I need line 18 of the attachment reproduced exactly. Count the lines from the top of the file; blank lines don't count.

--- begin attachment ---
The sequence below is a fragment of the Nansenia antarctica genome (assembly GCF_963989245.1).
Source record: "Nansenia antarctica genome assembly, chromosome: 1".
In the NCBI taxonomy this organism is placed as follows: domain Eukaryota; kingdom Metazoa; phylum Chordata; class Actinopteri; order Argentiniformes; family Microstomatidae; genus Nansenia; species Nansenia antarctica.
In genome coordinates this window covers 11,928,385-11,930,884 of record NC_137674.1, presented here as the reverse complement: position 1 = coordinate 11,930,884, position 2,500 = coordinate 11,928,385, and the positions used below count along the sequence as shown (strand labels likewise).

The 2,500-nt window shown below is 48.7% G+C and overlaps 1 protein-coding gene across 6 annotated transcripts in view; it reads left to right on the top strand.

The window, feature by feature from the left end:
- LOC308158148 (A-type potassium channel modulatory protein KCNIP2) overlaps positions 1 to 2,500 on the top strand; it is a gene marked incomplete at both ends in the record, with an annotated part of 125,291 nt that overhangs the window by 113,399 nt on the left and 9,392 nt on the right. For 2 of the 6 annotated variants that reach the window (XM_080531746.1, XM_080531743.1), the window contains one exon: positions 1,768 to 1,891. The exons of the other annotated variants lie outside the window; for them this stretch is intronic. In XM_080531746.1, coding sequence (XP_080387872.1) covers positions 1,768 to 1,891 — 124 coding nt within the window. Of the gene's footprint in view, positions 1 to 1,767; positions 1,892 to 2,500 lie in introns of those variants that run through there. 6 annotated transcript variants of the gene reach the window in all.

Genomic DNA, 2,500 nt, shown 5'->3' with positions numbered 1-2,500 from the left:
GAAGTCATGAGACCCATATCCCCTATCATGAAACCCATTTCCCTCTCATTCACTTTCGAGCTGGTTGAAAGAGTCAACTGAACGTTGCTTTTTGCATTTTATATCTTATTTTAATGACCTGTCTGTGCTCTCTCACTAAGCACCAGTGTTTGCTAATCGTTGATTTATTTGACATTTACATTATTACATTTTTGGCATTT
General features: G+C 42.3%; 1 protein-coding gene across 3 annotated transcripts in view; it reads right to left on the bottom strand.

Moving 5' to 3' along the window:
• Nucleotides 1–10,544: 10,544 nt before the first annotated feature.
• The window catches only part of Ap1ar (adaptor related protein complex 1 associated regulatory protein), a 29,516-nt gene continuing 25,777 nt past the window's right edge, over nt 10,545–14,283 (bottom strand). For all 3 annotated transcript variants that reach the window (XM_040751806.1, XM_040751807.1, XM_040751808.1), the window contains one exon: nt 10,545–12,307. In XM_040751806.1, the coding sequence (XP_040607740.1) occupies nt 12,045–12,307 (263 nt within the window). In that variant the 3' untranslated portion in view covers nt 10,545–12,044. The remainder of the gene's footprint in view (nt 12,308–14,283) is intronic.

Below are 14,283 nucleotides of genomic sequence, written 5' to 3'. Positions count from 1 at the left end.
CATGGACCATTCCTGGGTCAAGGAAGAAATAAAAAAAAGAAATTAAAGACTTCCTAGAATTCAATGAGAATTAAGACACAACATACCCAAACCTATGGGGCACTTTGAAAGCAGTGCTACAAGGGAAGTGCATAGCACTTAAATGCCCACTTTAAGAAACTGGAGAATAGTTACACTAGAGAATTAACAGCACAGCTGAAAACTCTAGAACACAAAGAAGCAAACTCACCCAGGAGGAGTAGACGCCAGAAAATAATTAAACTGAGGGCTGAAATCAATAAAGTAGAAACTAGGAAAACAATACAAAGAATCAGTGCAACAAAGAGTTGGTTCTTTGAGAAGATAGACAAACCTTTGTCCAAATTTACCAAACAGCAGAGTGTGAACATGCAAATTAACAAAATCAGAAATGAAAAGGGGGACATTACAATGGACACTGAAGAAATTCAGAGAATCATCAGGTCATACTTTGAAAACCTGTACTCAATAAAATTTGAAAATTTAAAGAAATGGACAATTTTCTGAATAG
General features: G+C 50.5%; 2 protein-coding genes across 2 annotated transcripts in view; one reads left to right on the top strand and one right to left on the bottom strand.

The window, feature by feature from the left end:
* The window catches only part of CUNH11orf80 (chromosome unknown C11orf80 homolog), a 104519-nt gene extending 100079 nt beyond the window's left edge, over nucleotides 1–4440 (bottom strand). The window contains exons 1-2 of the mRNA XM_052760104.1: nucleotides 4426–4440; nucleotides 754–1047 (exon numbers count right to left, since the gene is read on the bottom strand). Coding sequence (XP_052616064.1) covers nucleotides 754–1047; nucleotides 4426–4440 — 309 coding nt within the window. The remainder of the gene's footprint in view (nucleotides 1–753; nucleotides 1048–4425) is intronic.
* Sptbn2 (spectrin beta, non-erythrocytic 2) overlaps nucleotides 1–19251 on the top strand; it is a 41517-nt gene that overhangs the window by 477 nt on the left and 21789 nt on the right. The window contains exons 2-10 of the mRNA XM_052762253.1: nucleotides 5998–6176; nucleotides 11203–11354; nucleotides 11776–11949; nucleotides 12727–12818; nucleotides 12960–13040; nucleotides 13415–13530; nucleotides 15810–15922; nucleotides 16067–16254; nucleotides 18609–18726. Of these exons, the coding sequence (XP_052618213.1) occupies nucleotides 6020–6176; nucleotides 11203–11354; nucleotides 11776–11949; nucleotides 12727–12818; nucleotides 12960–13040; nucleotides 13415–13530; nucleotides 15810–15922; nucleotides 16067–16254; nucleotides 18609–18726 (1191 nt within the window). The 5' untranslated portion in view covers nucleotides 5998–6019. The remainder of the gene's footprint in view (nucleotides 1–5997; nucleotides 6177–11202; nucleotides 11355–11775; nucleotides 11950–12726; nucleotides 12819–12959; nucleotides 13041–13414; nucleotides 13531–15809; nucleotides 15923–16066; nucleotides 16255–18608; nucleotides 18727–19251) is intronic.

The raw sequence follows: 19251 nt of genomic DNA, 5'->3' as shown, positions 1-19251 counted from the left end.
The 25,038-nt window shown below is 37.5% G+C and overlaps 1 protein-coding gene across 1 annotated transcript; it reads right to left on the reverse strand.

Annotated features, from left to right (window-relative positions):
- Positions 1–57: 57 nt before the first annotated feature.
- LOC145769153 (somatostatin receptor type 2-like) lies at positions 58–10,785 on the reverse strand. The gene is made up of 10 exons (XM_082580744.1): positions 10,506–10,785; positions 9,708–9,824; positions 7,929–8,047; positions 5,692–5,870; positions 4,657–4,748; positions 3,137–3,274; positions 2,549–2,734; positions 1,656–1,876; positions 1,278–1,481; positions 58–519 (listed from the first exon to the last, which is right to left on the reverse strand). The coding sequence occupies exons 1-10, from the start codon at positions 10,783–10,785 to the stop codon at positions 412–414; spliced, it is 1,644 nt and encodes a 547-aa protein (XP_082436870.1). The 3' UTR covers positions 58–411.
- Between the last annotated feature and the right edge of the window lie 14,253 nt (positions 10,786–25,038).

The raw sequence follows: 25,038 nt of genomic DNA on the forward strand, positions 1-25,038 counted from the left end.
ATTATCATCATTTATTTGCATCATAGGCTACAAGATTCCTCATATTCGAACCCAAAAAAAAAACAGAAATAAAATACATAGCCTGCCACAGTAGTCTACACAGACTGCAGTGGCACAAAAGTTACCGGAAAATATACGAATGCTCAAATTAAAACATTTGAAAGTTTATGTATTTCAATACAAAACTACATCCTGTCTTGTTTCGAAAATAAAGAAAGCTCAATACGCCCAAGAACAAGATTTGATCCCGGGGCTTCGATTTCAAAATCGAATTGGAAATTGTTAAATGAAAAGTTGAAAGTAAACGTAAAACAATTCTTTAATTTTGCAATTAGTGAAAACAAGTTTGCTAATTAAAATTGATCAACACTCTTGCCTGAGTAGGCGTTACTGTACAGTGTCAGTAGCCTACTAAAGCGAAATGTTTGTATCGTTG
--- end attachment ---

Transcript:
* The window catches only part of CUNH11orf80 (chromosome unknown C11orf80 homolog), a 104519-nt gene extending 100079 nt beyond the window's left edge, over nucleotides 1–4440 (bottom strand). The window contains exons 1-2 of the mRNA XM_052760104.1: nucleotides 4426–4440; nucleotides 754–1047 (exon numbers count right to left, since the gene is read on the bottom strand). Coding sequence (XP_052616064.1) covers nucleotides 754–1047; nucleotides 4426–4440 — 309 coding nt within the window. The remainder of the gene's footprint in view (nucleotides 1–753; nucleotides 1048–4425) is intronic.